The US 4 th Circuit Court of Appeals ruled that the COLA was not an “accrued benefit” for the retired participants who were only entitled to benefits that vested before the person began retirement, Washington-based legal publisher BNA reported.
The appeals court rejected the argument of the Internal Revenue Service (IRS) that ERISA was violated when the plan terminated the COLA benefits of employees who had retired before the COLAs had been approved. “[I]f trustees of ERISA plans knew that providing an additional benefit to already-retired employees for a given year would lock that benefit in as a floor for all future years, they would be less likely to increase benefits gratuitously in years when the plans were particularly flush,” Circuit Judge Paul Niemeyer wrote.
In 1985, the Sheet Metal Workers’ National Pension Fund, a multiemployer defined benefit pension plan, established a separate fund to provide COLAs to participants. The COLA fund was not part of the pension plan and was governed by separate plan documents. The COLA fund was established to provide the pension plan participants with a COLA equaling approximately 3% of each pensioner’s annual pension benefits.
From 1985 through 1990, the COLA fund’s assets were too low to pay the full 3% COLA to the pensioners and, as a result, the pension plan began making “ad hoc” payments to each eligible pensioner. The COLA benefit was changed in 1991 and by amendment became part of the pension fund, providing a 2% COLA instead of a 3% COLA. The pension fund was further amended to make the COLAs available to all eligible employees who had retired before 1991.
Then, in 1995, the pension fund was amended again to eliminate COLAs paid to pre-1991 retirees. In 1997, the IRS issued a technical advice memorandum notifying the fund that the amendment eliminating COLAs for pre-1991 retirees violated the anticutback rule of ERISA Section 411(d)(6). The fund refused to amend the plan to provide pre-1991 retirees with COLA benefits and instead turned to US Tax Court for a ruling.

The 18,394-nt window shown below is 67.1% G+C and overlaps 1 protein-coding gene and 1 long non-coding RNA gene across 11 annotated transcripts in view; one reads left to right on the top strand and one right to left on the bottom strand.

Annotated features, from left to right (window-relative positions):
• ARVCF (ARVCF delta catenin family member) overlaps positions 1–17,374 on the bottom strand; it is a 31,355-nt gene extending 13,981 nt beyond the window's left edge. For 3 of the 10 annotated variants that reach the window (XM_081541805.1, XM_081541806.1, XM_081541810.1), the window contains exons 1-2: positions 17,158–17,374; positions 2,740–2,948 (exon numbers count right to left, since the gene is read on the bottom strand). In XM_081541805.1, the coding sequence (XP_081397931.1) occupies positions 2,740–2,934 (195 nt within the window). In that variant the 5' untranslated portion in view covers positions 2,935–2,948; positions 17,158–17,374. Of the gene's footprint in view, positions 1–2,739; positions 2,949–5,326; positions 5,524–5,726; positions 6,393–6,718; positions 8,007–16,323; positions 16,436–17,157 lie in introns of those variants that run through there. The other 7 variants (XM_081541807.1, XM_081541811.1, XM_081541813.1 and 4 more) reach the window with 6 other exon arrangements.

In December 2001, the tax court ruled for the fund, finding that the COLAs were not “accrued benefits” for pre-1991 retirees.
In upholding the tax court, the appeals court noted that ERISA Section 411(a)(7)(i) defines an “accrued benefit” under a defined benefit pension plan as an “employee’s accrued benefit determined under the plan.”
In this case, the plan defined accrued benefit to mean the annual pension benefit commencing at normal retirement age and thus the plan stated “quite clearly that retirement benefits are determined by the terms in effect ‘at the time the Participant separates’ from service, and benefits added after the employee has retired therefore cannot be part of the ‘accrued benefit’ for that employee under the terms of this Plan,” the appeals judges said.
The case is Board of Trustees of the Sheet Metal Workers’ National Pension Fund v. Commissioner of Internal Revenue, 4th Cir., No. 02-1273, 1/31/03.